The objective of the proposed research is a greater understanding of the regulation of Ig biosynthesis and of the structural requirements for Ig function. We will use recombinant DNA technology and gene transfection to determine the structural basis of human IgG effector function and to create IgG molecules with novel combinations of effector functions. We will put linkers on the different domains of the IgG molecules and create novel domain combinations and molecules with domain deletions. Using in vitro site directed mutagenesis, we will destroy the carbohydrate addition site in CH2. The novel constant regions will be ligated to variable regions from antigen binding myelomas and transfected into mouse myeloma cells along with a light chain with a V region from the same antigen binding myeloma attached to either human C-Kappa or C-Lambda. Stable transfectants will be selected and characterized with respect to their ability to synthesize, assemble, and secrete the chimeric Ig molecules. Using either culture supernatants or ascites fluid from tumor bearing mice, the functional properties of the chimeric Ig molecules will be characterized. Among other things we will determine their ability to bind antigen, to fix complement, to bind to cellular receptors, and their intervascular stability. In a second series of experiments, we will characterize regulatory regions within immunoglobulin genes and attempt to identify and isolate the factor(s) which lead(s) to their utilization. Using a CAT expression assay we will determine if there is evidence for a limiting quantity of a """"""""factor"""""""" which is necessary for the expression of Kappa light chain genes and if H and L chain regulatory regions and the different regulatory regions within the L chain compete for the same factors. In addition we will determine if cells at different differentiation states (i.e., B and T lymphocytes, plasma cells, non-lymphoid cells) produce factors with the same apparent binding specificity. Using both the competitive CAT assay and the fact that the presence of enhancer regions lead to increased gene transfection frequencies, we will search for enhancer regions within mouse and human Lambda genes. In addition, we will attempt to establish an in vitro assay for factor binding. If an accurate, reliable assay can be established, we will attempt the isolation of the light chain enhancer binding factor.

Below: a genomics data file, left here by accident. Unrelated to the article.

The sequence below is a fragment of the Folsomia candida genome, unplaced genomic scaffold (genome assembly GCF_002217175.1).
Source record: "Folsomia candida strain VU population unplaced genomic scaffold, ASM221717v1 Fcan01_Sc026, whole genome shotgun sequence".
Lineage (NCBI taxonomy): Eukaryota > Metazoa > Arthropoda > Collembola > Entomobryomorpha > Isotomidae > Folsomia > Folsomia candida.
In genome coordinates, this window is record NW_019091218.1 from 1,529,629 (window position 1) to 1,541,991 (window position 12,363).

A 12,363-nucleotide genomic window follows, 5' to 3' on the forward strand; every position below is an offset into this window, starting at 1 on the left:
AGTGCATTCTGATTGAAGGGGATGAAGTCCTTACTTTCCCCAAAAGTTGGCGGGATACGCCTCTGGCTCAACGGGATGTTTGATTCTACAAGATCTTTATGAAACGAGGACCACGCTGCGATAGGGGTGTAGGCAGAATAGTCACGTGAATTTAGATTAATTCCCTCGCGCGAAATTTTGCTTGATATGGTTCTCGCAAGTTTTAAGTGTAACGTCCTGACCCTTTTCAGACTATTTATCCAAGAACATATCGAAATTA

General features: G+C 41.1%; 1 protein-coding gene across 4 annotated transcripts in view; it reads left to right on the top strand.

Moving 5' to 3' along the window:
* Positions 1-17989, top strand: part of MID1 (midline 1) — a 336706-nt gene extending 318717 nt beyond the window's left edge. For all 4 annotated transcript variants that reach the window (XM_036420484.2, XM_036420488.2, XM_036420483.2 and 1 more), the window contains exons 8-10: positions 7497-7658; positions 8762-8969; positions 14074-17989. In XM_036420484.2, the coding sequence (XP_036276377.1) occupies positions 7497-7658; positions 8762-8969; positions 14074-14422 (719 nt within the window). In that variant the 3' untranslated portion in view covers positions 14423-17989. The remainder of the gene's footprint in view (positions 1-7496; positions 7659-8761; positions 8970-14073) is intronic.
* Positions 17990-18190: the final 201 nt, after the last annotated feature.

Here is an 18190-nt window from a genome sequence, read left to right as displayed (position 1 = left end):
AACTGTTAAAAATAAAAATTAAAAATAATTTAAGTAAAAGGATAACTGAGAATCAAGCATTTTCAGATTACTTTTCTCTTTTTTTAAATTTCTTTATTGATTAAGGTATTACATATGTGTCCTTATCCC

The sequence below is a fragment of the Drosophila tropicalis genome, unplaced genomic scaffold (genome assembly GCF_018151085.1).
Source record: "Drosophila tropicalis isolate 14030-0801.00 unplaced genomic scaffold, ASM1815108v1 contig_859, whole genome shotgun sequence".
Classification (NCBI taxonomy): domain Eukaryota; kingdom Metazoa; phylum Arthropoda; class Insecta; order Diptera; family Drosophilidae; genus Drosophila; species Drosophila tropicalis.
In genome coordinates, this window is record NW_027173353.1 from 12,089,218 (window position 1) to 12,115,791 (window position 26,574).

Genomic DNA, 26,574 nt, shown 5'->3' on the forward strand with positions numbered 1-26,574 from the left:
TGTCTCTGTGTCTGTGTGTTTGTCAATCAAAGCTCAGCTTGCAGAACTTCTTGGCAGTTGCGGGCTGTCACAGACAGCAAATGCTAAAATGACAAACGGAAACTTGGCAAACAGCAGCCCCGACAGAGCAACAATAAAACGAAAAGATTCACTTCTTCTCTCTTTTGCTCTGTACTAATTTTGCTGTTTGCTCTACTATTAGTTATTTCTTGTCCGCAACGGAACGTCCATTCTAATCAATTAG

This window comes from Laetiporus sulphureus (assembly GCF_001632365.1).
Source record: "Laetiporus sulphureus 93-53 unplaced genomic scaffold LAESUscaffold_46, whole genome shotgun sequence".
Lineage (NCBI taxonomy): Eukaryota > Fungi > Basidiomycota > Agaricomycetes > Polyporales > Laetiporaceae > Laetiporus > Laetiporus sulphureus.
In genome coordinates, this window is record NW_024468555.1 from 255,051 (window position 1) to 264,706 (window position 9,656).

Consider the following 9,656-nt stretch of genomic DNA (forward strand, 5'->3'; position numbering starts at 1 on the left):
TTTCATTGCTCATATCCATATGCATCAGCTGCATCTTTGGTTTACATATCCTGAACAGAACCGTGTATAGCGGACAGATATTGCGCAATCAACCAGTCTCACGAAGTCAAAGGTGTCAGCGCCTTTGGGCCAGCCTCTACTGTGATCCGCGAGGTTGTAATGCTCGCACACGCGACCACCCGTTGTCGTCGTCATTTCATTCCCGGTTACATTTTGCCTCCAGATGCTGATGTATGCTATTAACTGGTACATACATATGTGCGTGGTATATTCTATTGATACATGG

National Institute of Health (NIH)
National Cancer Institute (NCI)
Research Project (R01)
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Allergy and Immunology Study Section (ALY)
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University of California Los Angeles
Schools of Arts and Sciences
Los Angeles
United States
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